It is unlawful for anyone employed by or associated with any enterprise
engaged in, or the activities of which affect, interstate or foreign
to conduct or participate, directly or indirectly, in the conduct of such
enterprise's affairs through a pattern of racketeering activity or
unlawful debt. 18 U.S.C.A. § 1962(c) (West 1984). The Racketeer
and Corrupt Organization Act (RICO) was passed by Congress with the declared
purpose of seeking to eradicate organized crime in the United States.
Russello v. United States, 464 U.S. 16, 26-27, 104 S. Ct. 296,
78 L. Ed. 2d 17 (1983); United States v. Turkette, 452 U.S. 576, 589,
S. Ct. 2524, 2532, 69 L. Ed. 2d 246 (1981). A violation of Section 1962(c),
requires (1) conduct (2) of an enterprise (3) through a pattern (4) of
racketeering activity. Sedima, S.P.R.L. v. Imrex Co., 473 U.S. 479,
105 S. Ct. 3275, 3285, 87 L. Ed. 2d 346 (1985).|
A more expansive view holds that in order to be found guilty of
the RICO statute, the government must prove beyond a reasonable doubt: (1)
an enterprise existed; (2) that the enterprise affected interstate commerce;
that the defendant was associated with or employed by the enterprise; (4)
the defendant engaged in a pattern of racketeering activity; and (5) that
defendant conducted or participated in the conduct of the enterprise through
pattern of racketeering activity through the commission of at least two acts
racketeering activity as set forth in the indictment. United States v.
Phillips, 664 F. 2d 971, 1011 (5th Cir. Unit B Dec. 1981), cert.
denied, 457 U.S. 1136, 102 S. Ct. 1265, 73 L. Ed. 2d 1354 (1982).
An "enterprise" is defined as including any individual, partnership,
corporation, association, or other legal entity, and any union or group of
individuals associated in fact although not a legal entity. 18 U.S.C.A.
1961(4) (West 1984). Many courts have noted that Congress mandated a
construction of the RICO statute in order to effectuate its remedial
holding that the term "enterprise" has an expansive statutory definition.
United States v. Delano, 825 F. Supp. 534, 538-39 (W.D.N.Y. 1993),
aff'd in part, rev'd in part, 55 F. 3d 720 (2d Cir. 1995), cases
"Pattern of racketeering activity" requires at least two acts of
racketeering activity committed within ten years of each other. 18 U.S.C.A.
§ 1961(5) (West 1984). Congress intended a fairly flexible concept of
pattern in mind. H.J., Inc. v. Northwestern Bell Tel. Co., 492 U.S.
239, 109 S. Ct. 2893, 2900, 106 L. Ed. 2d 195 (1989). The government must
that the racketeering predicates are related, and that they amount to or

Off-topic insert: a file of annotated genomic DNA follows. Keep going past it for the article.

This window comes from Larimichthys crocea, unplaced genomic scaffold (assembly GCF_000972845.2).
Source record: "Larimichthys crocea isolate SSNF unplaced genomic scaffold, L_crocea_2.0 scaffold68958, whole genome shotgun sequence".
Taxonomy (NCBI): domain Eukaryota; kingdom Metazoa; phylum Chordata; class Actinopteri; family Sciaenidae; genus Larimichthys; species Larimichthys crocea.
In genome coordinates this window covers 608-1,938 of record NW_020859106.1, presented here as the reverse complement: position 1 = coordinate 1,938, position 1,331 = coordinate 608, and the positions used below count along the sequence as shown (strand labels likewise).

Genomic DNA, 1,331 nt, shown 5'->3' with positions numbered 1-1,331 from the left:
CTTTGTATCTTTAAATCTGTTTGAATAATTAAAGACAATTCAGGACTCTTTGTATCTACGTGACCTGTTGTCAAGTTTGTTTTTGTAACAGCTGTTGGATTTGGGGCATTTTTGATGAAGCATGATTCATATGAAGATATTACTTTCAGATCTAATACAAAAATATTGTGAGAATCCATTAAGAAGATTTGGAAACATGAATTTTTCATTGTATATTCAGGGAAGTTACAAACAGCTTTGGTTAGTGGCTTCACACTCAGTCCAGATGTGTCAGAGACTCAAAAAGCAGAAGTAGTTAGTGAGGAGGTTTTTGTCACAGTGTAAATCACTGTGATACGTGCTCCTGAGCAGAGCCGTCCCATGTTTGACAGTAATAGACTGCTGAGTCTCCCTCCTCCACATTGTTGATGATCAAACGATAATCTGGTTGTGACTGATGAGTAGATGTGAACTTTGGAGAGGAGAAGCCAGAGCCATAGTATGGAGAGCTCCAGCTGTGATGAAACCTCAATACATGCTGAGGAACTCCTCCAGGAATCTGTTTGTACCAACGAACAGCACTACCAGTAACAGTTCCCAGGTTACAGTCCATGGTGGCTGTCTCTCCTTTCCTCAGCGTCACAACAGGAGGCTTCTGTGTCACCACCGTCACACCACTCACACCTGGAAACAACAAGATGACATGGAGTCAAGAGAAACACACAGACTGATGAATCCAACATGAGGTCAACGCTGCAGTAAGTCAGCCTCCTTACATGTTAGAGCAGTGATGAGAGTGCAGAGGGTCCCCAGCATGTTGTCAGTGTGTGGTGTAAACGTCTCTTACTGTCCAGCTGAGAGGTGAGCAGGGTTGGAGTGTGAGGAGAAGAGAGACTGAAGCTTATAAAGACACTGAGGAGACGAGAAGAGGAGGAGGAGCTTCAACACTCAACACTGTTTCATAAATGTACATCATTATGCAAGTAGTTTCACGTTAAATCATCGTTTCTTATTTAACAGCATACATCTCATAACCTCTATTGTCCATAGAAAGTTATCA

threat of continued criminal activity. Id. Racketeering predicates
related if they have the same or similar purposes, results, participants,
victims, or methods of commission, or otherwise are interrelated by
distinguishing characteristics and are not isolated events. Id. at
109 S. Ct. at 2901; Ticor Title Ins. Co. v. Florida, 937 F. 2d 447,
(9th Cir. 1991). Furthermore, the degree in which these factors establish a
pattern may depend on the degree of proximity, or any similarities in goals
methodology, or the number of repetitions. United States v.
865 F. 2d 1370, 1382 (2d Cir.), cert. denied, 493 U.S. 811, 110 S.
107 L. Ed. 2d 24 (1989).
Continuity refers either to a closed period of repeated conduct, or to
conduct that by its nature projects into the future with a threat of
H.J., Inc., 492 U.S. at 241-42, 109 S. Ct. at 2902. A party alleging
RICO violation may demonstrate continuity over a closed period by proving a
series of related predicates extending over a substantial period of time.
Id. Predicate acts extending over a few weeks or months and
no future criminal conduct do not satisfy this requirement as Congress was
concerned with RICO in long-term criminal conduct. Id.
As to the continuity requirement, the government may show that the
racketeering acts found to have been committed pose a threat of continued
racketeering activity by proving: (1) that the acts are part of a long-term
association that exists for criminal purposes, or (2) that they are a
of conducting the defendant's ongoing legitimate business, or (3) that they
a regular way of conducting or participating in an ongoing and legitimate
When a RICO action is brought before continuity can be established,
liability depends on whether the threat of continuity is demonstrated.
Id. However, Judge Scalia wrote in his concurring opinion that it
be absurd to say that "at least a few months of racketeering activity. . .is
generally for free, as far as RICO is concerned." Id. at 254, 109 S.
at 2908. Therefore, if the predicate acts involve a distinct threat of
racketeering activity, either implicit or explicit, a RICO pattern is
established. Id. at 242, 109 S. Ct. at 2902.
The RICO statute expressly states that it is unlawful for any person to
conspire to violate any of the subsections of 18 U.S.C.A. § 1962. The
government need not prove that the defendant agreed with every other
knew all of the other conspirators, or had full knowledge of all the details
the conspiracy. Delano, 825 F. Supp. at 542. All that must be shown
(1) that the defendant agreed to commit the substantive racketeering offense
through agreeing to participate in two racketeering acts; (2) that he knew
general status of the conspiracy; and (3) that he knew the conspiracy
beyond his individual role. United States v. Rastelli, 870 F. 2d
(2d Cir.), cert. denied, 493 U.S. 982, 110 S. Ct. 515, 107 L. Ed. 2d